Good grooming is essential since a person’s first impression of you is your appearance.
Appropriate attire is also essential and can leave a lasting impression.
Some people may be offended by piercings and tattoos.
Always have a firm handshake; a floppy handshake portrays lack of confidence and can send the wrong signal.
Maintain eye contact and smile while shaking hands; it reinforces your confidence and friendliness.
Introduce yourself and say, “it’s nice to meet you”.
Mind Your Manners
Remember the basics: say please and thank you, use Mr. and Ms. when addressing others, open doors for others, etc.
Be sociable but avoid gossip and controversial issues such as religion, politics, etc.
Do not show up late to appointments or be a no-show.
Ask questions and show sincere interest.
Excuse yourself if you must leave a conversation.
Use professional tone and language in the body of the e-mail AND the subject line.
Address superiors and those you might not know as Mr., Ms., Dr., or Professor unless they have made it obvious that it is acceptable to address them.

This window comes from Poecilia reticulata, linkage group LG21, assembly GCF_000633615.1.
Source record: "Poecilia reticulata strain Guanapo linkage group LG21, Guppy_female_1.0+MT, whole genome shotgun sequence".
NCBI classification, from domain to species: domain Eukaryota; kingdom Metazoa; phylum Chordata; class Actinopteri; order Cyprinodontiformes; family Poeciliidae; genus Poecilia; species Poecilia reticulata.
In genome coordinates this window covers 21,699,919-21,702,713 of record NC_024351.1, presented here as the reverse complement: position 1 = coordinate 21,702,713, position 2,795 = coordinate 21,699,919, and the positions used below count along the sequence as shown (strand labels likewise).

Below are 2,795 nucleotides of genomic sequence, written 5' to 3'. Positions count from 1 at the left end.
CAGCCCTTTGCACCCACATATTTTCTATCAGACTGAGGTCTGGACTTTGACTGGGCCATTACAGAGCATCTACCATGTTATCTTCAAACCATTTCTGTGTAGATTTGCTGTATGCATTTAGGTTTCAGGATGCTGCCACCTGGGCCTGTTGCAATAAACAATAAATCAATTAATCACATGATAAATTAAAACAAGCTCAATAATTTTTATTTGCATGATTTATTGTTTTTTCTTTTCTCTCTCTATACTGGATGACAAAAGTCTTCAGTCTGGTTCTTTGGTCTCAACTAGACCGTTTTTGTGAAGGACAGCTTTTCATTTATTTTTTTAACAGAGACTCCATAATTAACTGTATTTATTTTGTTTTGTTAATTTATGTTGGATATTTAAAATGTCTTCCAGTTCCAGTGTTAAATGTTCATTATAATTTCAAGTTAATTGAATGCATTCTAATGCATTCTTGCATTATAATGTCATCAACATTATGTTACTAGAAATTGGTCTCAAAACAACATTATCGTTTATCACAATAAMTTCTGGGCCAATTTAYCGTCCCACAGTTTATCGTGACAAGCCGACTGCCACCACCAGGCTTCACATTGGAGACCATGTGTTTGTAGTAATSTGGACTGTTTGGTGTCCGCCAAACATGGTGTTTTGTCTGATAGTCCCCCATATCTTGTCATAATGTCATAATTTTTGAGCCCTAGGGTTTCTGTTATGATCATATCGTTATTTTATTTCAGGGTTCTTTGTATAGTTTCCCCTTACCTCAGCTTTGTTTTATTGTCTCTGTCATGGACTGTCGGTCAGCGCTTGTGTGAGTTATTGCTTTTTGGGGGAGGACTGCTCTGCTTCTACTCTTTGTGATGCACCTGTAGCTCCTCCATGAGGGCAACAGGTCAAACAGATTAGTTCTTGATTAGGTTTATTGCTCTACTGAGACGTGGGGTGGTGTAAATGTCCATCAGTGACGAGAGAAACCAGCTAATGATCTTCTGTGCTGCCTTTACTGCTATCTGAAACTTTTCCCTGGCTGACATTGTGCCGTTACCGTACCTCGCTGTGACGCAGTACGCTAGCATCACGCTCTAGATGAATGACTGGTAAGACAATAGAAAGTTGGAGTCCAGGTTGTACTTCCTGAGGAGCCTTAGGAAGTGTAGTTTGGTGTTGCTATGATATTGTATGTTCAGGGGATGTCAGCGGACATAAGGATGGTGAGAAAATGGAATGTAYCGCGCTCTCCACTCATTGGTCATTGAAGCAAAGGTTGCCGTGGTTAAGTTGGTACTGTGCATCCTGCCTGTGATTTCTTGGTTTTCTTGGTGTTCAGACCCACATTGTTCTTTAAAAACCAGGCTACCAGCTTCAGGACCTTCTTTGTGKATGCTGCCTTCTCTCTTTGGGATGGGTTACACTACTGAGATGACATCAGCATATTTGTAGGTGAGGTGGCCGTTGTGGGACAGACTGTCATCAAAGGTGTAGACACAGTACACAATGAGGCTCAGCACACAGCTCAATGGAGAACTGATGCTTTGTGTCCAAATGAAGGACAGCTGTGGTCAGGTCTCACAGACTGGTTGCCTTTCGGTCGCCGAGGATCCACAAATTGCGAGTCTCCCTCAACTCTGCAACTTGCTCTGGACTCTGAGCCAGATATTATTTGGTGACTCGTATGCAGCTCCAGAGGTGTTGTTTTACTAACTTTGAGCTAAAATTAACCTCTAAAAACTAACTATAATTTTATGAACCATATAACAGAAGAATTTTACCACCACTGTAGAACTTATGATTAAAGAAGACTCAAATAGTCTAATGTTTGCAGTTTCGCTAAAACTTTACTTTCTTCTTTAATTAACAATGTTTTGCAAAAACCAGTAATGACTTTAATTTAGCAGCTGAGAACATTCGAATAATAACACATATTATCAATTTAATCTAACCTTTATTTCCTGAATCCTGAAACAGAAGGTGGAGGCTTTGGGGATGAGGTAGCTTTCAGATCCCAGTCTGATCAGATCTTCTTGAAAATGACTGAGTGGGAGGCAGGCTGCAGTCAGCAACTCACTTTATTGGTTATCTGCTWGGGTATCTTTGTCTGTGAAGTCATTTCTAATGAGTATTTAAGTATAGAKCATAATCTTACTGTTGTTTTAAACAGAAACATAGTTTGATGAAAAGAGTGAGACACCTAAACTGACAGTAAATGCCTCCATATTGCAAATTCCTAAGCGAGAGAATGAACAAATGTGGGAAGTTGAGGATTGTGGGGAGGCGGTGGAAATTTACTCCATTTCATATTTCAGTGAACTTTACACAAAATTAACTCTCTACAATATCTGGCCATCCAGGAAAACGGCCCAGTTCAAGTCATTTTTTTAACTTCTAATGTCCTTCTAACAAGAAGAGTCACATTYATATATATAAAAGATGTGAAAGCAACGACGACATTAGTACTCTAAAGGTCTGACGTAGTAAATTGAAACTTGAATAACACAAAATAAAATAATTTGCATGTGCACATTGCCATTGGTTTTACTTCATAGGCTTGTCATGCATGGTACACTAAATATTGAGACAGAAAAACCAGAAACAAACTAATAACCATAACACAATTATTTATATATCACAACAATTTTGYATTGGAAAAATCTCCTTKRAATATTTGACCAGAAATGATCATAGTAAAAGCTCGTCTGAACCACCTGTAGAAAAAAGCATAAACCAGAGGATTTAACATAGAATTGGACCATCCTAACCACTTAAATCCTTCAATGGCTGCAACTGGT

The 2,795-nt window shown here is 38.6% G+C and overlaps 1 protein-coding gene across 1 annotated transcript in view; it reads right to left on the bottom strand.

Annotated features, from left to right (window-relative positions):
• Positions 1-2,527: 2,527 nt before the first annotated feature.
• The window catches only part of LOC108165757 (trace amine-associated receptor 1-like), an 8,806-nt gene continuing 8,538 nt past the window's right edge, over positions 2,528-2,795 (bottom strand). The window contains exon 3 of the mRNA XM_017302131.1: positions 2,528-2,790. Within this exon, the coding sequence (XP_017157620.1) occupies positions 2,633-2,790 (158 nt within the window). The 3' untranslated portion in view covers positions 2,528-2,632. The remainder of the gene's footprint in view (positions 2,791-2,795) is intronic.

Do not use emoticons, slang, or abbreviated words.
Identify yourself when calling someone.
Use a welcoming tone. It also sometimes helps to smile while you are talking.
Be polite. How you treat the caller will determine their impression of you.
Cell Phone Etiquette
Do NOT text or talk on your cell while in the middle of a meeting or appointment. This is viewed as rude and sends the message that whoever is on your phone is more important than who is in the meeting with you.
Turn your ringer off when in class, at a job interview, in a meeting, etc. It is viewed as a disruption.
Make sure your voicemail message is professional and avoid ring back tones.
Wait until your host begins eating to start eating.
When passing a dish or condiment, always offer it to everyone else first. Pass to the right.
Chew with your mouth closed and do not talk with food in your mouth.
If you must leave the table, politely excuse yourself and place your napkin on your chair.